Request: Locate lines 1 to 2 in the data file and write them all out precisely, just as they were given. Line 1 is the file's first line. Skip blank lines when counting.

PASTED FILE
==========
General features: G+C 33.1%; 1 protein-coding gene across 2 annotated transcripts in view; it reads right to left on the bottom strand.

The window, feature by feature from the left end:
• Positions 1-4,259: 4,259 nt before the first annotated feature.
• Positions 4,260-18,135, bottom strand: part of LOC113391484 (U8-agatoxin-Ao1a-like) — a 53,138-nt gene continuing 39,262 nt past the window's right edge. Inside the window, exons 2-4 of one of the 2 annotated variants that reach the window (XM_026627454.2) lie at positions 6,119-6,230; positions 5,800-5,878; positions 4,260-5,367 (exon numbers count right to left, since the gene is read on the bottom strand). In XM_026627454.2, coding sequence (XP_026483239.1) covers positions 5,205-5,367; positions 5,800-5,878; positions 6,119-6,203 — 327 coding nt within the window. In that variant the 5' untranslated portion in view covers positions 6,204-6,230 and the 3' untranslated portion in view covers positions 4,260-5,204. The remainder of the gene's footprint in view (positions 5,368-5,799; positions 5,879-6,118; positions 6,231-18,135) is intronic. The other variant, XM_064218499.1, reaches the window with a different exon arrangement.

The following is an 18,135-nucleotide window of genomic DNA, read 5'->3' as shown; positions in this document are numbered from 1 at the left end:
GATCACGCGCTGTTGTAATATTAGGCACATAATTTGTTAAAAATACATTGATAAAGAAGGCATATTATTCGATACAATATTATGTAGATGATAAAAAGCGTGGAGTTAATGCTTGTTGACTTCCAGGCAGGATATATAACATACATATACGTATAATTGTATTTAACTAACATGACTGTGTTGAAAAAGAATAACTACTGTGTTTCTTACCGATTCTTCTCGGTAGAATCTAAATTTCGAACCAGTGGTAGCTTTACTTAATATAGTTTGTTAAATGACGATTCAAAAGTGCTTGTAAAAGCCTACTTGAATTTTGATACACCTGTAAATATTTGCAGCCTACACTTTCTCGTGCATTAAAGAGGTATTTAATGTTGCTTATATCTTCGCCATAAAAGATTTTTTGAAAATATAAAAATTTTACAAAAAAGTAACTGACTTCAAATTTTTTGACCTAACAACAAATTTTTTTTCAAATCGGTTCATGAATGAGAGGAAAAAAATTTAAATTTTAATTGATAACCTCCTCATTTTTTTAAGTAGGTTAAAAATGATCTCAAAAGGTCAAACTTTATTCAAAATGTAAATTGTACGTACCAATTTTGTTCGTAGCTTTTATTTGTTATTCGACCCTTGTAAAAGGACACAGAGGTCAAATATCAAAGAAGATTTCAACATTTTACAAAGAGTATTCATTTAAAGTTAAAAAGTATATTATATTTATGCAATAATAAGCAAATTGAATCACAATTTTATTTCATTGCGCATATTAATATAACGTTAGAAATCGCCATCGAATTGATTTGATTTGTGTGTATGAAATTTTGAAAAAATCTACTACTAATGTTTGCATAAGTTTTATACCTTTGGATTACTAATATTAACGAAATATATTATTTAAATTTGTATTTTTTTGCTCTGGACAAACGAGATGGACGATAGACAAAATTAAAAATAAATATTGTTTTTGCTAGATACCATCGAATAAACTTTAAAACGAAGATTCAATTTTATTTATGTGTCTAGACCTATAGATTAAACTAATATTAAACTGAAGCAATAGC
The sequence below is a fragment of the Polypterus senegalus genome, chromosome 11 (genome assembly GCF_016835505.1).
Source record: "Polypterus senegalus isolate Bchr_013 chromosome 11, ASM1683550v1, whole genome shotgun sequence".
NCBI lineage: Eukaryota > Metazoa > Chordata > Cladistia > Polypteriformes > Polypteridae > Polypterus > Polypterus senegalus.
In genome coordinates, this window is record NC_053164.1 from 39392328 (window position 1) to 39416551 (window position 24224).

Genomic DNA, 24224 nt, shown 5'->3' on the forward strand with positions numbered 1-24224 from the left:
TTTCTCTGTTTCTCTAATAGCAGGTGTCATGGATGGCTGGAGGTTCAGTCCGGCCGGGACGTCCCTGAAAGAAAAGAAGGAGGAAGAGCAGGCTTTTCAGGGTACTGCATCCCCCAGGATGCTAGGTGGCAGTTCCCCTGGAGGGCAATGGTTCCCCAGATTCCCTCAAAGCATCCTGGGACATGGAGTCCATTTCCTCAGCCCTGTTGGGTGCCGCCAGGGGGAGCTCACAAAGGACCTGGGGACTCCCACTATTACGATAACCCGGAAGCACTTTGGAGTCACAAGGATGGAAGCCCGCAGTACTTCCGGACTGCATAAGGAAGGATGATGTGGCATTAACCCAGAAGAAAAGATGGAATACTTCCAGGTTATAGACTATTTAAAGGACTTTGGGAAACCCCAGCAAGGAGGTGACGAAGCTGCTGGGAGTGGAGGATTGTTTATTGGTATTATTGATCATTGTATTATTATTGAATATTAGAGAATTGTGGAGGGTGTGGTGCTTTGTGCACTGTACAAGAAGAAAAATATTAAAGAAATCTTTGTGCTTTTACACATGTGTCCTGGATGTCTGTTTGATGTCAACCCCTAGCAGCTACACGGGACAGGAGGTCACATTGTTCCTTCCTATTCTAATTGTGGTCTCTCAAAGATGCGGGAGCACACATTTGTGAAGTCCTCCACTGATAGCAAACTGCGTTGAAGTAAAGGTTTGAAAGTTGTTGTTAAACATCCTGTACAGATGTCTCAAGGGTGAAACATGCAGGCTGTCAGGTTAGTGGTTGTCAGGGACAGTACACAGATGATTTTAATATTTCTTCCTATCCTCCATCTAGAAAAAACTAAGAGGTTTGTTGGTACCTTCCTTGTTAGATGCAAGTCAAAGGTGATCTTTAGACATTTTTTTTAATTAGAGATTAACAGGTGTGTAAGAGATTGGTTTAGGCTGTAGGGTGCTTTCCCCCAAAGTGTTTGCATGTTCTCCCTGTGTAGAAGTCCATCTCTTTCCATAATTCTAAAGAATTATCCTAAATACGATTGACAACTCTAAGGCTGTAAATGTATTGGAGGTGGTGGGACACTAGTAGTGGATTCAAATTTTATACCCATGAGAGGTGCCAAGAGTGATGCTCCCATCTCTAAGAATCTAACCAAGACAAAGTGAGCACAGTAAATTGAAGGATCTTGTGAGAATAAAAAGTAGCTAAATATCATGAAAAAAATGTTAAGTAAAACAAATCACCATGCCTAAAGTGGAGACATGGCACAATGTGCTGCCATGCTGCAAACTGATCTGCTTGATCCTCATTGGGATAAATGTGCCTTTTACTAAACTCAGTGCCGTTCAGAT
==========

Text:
General features: G+C 33.1%; 1 protein-coding gene across 2 annotated transcripts in view; it reads right to left on the bottom strand.

The window, feature by feature from the left end: